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Because of your ill health, Bishop Lee of Delaware will be asked to go in your place (see 64-12-27) if you can still go - telegraph me immediately. Invite to attend Annual Meeting of General Commission; if your health prohibits this, Chief Justice Chase will represent your church.




letter, Stuart, McIlvaine, travel, illness


Strictly confidential.

Philadelphia, 10. January 1865.

Rt Rev. C. P. McIlvaine D.D.

My Dear Brother,

The position of the matter about which we have been in correspondence - is, at present this. - It appears - upon further communication with the government - that it will not be necessary for the Commission to address a letter to the Confederate authorities, inasmuch as any letter, to be received by them must, in measure, “recognize” them - and, if sanctions by our government, would be an implicated “recognition” which the government would not allow. Our generals however are in constant correspondence with the Rebel generals, and in this manner all communication is carried on - indirectly - between the two governments. Secretary Stanton sent down the names to General Grant, for his approval, and he, at once, replied accepting the names, and requested the gentlemen appointed on the mission to report to His Headquarters, when, he will send them forward, with a letter from himself, under a flag of truce, for acceptance or rejection by the Rebel authorities.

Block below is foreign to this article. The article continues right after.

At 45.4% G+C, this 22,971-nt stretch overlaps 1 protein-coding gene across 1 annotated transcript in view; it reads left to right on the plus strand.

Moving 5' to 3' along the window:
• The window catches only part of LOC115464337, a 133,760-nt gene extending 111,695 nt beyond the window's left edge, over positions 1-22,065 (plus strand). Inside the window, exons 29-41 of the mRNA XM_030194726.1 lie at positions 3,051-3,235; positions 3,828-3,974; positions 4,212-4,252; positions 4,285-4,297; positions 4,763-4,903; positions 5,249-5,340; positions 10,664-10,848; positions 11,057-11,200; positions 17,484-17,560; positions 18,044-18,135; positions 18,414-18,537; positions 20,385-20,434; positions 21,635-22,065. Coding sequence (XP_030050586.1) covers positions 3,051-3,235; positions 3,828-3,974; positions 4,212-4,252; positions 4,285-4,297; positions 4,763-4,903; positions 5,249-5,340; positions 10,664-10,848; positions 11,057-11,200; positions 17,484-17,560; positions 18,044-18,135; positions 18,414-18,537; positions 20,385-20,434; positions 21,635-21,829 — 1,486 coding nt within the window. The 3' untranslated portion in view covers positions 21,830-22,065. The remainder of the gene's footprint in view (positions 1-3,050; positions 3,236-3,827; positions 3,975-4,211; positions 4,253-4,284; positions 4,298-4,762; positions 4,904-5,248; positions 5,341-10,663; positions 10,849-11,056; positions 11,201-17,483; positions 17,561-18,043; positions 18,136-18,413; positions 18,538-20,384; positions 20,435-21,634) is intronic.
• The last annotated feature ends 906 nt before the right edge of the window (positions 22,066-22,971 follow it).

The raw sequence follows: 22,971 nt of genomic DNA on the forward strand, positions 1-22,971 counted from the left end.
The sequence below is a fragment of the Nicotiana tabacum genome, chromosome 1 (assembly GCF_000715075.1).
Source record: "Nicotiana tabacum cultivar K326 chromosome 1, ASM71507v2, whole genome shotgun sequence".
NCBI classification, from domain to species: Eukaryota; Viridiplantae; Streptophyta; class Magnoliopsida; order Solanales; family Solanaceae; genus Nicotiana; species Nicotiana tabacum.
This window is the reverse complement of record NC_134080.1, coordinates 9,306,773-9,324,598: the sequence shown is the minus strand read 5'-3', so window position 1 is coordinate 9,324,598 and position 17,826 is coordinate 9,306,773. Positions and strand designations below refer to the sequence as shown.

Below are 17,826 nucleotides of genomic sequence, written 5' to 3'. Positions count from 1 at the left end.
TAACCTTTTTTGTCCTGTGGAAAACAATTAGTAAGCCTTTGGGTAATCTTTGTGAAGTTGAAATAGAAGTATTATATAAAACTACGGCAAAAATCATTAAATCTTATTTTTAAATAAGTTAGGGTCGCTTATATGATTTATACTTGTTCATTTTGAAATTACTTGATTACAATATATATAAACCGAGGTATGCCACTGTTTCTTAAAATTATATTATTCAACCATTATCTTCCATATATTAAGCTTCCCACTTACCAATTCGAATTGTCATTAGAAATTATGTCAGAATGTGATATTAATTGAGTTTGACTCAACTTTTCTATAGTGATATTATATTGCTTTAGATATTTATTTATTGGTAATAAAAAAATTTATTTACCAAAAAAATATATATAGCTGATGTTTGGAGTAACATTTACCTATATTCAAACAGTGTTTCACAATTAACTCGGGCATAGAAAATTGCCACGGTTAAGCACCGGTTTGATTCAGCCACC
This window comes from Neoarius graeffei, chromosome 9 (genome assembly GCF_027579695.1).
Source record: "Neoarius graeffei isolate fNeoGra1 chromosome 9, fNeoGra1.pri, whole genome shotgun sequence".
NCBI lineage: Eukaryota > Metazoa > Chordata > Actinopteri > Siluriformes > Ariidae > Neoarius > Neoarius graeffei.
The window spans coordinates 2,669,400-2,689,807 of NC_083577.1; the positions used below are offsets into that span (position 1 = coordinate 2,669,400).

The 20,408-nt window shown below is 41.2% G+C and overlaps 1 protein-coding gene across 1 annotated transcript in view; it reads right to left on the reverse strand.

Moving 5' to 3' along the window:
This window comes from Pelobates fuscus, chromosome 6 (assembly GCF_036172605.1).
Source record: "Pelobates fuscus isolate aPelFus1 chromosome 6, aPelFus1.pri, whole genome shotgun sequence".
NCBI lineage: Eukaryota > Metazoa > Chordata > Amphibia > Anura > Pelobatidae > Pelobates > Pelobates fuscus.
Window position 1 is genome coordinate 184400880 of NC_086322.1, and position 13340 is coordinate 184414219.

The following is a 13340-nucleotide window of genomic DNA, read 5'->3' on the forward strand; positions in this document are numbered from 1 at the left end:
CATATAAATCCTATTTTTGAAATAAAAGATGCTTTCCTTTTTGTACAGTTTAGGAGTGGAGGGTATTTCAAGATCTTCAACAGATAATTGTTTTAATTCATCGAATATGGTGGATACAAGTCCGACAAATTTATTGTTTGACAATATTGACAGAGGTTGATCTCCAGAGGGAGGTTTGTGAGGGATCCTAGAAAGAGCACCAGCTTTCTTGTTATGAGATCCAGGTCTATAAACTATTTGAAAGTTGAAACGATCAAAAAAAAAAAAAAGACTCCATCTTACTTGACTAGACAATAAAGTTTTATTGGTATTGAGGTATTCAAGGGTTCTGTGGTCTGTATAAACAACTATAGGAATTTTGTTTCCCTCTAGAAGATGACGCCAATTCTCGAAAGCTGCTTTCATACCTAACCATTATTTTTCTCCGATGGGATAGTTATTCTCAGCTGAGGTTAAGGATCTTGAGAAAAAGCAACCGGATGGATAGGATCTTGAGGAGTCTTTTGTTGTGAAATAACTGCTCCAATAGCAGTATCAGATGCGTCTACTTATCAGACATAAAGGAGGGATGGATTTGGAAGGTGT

This brings the matter to a point at once; and necessitates immediate action. Under the circumstances, and carefully considering your correspondence with me on the subject, regretting most fully, your decision about your health, the Committee to-day decided to send a messenger to wait upon Bishop Lee of Delaware, and ascertain whether it would be practicable for him to undertake the mission in your place. His name has been under consideration, from the first, and it had been decided, that, in the last event if you could not go, he should be applied to. I regret that the mission cannot have the benefit of your matured counsel, and humbly trust that on their errand they may be greatly prospered of God. It is not quite decided what day they will leave, but if will be in a week at the furthest. If you can still go, telegraph me, and I shall have the matter open for you still.

On behalf of our Executive Committee, I have great pleasure in inviting you to attend the Annual Meeting of the General Commission, of which you are a member, to convene in the city of Washington on Thursday morning, 26. January, to be attended by delegates from all parts of the country, representing the Commission's work. I trust that your engagement will be of such a character as to admit of your attendance when all the sessions, and especially that your health may allow of it. It is after my privilege to invite you to address a public meeting, on the evening of Sabbath 29, January, in the Hall of the House of Representatives at Washington, to be presided over by the Secretary of State, and to be addressed by prominent gentlemen from all sections of the country.

If you decide that you can make it convenient to be present, will you be good enough to telegraph me, on the receipt of this, as if you cannot accept, I have thought of Chief Justice Chase’s representing your church. But I am very anxious that you should, if at all practicable.

With wishes for your health and mindset, regards truly your

George H. Stuart


To Charles Petit McIlvaine



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